Monday, January 13, 2014

Middle Grade Monday: Shirley Link & The Safe Case

Title: Shirley Link & The Safe Case, by Ben Zackheim, 39 pages (there is some confusion; the paperback may be 102 pages?  The book is short, however, at under 10,000 words).
Publisher: Smashwords edition, orig. publication 2012.
Source: Smashwords free book

Shirley Link is an 8th grader with an unusual talent: she can solve mysteries the way other kids decode text messages.  Shirley reminds me a bit of Sherlock Holmes, or Hecule Poirot, because she definitely uses the little grey cells, solving the case through careful observation (a la Holmes) and deep thought.  In this debut novel, Shirley takes on the problem of a large sum of money that has gone missing from the school safe.  Actually, the whole safe has gone missing, which is a mystery in itself, as it is larger than any of the doors or windows. But have no fear: Shirley is on the job, and the mystery doesn't stand a chance.

I liked Shirley from the moment she turned in her "What I did with my summer vacation" paper and got a D for writing fiction (okay, she was telling the truth, but still. . . ).  She's an insightful narrator with a touch of cynicism and just enough hubris to make it clear she's human.  She reveals herself well in her narration, and describes other characters, inside and out, with a few well-chosen words.  An example I liked was when she notes that the principal looks especially harried because "his eyeglasses sit on his nose like they want to escape his face." 

One quibble: Shirley herself is 14 (according to the blurb), and although the opening line speaks of her 8th grade English class, she apparently attends a high school.  At 14 my sons started 9th grade (which unlike 8th is commonly in a high school), so I did wonder if this was an error.  

The story is well-written and fast-paced, the language is imaginative, and the denouement is reasonably surprising.  A dry sense of humor kept me smiling, and I think this will work very well for the kids, too. 

My biggest issue is that the book is just too short!  I'm just starting the next book, but it, too, clocks in about 10,000 words.  Since the writing style of the books is firmly middle-grade (and an 8th-grade protagonist fits that very well, along with the minimal violence and clean relationships), that seems pretty short--more novella than novel.  The writing should match kids at a pretty high reading level, so I hope that future books in the series are longer and more complex to challenge them more.  Though Mr. Zackheim might be onto something, with some kids these days being too used to tweets to have patience for a longer story.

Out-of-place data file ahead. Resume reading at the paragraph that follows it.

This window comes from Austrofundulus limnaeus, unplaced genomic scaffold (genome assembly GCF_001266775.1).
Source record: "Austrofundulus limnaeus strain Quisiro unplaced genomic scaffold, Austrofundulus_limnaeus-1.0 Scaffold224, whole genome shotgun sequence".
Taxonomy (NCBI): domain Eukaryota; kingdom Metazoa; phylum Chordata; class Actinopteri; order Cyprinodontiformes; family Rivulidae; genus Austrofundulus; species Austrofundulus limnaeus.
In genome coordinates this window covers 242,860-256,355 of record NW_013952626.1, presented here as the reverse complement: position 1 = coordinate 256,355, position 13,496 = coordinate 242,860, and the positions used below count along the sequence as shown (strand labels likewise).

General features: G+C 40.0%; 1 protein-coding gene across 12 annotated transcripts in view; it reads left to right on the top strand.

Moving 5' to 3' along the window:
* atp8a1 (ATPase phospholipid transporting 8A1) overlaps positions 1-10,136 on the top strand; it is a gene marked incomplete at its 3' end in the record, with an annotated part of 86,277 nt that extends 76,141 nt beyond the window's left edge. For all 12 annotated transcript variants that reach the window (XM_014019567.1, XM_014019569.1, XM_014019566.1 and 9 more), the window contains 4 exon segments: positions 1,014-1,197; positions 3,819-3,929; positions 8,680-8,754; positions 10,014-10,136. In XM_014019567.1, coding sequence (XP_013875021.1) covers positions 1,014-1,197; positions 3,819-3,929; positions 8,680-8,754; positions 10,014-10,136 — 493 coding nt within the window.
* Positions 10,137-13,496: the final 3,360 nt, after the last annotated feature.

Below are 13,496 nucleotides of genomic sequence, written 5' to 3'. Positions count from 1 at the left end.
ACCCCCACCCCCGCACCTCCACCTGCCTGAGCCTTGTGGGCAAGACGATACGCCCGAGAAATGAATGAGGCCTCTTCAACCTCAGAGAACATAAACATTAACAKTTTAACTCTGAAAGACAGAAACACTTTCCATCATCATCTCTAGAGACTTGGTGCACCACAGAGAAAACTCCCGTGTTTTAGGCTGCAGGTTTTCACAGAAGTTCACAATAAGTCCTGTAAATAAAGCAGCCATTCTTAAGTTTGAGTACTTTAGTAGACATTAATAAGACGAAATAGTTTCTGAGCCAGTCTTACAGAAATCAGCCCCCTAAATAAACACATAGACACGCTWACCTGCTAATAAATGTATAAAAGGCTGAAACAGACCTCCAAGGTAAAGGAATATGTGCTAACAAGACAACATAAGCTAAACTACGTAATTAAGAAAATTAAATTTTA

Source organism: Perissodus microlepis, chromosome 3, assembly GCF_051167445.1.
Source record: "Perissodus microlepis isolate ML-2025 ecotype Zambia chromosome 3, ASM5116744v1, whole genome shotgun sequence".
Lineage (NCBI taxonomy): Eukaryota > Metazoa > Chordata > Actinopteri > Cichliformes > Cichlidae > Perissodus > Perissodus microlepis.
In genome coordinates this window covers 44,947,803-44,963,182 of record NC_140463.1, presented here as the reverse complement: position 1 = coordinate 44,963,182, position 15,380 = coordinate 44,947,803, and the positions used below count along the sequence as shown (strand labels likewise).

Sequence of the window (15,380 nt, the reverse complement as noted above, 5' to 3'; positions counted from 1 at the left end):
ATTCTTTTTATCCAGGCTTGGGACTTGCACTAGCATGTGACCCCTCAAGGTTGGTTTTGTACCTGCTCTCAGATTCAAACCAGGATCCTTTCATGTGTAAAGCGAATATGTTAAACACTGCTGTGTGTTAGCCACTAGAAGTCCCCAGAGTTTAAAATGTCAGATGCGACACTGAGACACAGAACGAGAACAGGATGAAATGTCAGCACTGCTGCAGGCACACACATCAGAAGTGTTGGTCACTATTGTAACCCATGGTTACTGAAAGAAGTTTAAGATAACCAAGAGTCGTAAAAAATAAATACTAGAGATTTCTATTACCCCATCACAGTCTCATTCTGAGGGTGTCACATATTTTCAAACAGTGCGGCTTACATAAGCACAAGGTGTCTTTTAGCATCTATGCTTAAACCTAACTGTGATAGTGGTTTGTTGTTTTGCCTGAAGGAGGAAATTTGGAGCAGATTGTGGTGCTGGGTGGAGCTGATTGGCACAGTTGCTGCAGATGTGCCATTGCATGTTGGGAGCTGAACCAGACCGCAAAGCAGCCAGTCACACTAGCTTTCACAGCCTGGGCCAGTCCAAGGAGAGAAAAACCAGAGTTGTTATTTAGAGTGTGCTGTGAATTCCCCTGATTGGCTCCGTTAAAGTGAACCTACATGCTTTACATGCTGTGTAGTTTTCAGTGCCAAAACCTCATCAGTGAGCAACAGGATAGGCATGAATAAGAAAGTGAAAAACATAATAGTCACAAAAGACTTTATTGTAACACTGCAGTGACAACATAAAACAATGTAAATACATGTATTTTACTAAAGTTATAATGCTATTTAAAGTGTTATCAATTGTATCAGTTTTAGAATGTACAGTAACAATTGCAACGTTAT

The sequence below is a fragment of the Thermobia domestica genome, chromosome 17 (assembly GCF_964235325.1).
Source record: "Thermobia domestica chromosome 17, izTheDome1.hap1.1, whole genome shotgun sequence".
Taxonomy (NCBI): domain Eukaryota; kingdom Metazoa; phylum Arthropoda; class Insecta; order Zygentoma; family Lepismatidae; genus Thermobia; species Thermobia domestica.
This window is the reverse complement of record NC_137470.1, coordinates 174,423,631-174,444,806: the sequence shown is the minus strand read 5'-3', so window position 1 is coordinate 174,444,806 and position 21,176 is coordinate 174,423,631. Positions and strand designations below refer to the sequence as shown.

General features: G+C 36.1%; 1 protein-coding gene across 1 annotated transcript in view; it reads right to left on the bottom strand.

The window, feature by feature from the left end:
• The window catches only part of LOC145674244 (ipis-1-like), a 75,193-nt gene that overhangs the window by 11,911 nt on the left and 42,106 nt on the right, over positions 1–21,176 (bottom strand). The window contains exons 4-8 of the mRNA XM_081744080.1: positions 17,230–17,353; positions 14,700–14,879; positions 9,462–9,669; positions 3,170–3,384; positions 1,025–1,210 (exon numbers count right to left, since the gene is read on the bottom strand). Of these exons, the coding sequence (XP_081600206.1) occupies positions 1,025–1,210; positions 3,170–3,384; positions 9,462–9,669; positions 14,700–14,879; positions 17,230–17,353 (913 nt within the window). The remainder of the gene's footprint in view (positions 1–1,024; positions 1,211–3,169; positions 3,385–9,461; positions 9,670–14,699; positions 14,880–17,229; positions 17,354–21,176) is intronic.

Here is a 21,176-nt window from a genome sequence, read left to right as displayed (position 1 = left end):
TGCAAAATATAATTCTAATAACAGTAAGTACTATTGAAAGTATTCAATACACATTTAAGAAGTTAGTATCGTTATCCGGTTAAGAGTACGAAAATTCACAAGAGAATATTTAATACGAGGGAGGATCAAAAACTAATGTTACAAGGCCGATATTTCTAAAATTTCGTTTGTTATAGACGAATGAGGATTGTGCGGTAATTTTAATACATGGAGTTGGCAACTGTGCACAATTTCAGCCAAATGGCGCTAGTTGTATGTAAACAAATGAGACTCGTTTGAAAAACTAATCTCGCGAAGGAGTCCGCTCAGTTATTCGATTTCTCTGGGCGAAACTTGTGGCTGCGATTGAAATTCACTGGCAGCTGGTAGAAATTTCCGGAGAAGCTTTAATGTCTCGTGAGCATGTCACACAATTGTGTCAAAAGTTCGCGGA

Highly recommended, for mystery fans of all ages from 9 or so up.

Full disclosure: I picked this book up as a free promotional copy, because the author was participating in a publicity campaign in which I was also involved.  Nonetheless, there is no expectation of a positive review, or indeed any review, and the opinion expressed herein is my own honest opinion.


  1. I loved this book too - Go Shirley!! Maybe I'll read the next one for the Safari Small Fry Reading Challenge :D

    1. I keep meaning to sign up for that challenge, just for fun. It's not like I don't spend half my time reading kids' books anyway!

  2. I read one of the books with my kids - they really enjoyed it! My daughter read the rest of the books as well. She thought they were a (refreshlingly) easy read. I think every now and then she wants to read something a bit easier and just take a night or two to tear through a book. She enjoys a certain sense of satisfaction (as do I) whenever she completes a book.

    1. That makes sense, Renee. And since the books aren't simplistic, just brief, they don't insult the child in the process. They actually seem perfect for those kids (I was one) who have a reading level above their age and interest level.

  3. Boy, I'm not sure how I missed this review. Thank you, Rebecca! And thank you Jemima and Renee for letting Shirley into the house.

    On your point about the length of the books, they do indeed get a little longer with #s 3 and 4. I needed some room to develop the characters and the bigger page count gave it to me.

    Initially, I made the books short because many of the kids I have in my life have, um, short attention spans, to say the least. They were my test audience for the first two books. I see the Shirley stories as being little dips into another world, if that makes sense.

    Re: the middle school/high school mix up. My experience was in a school that had the middle school attached to the high school. I realize after reading your review that it's unusual. I'll head in and edit it to make it clearer. Ah, the wonders of self publishing!

    I miss writing Shirley as I prep The Camelot Kids for release. But I'll get back to her one day. Thanks again for this wonderful review!


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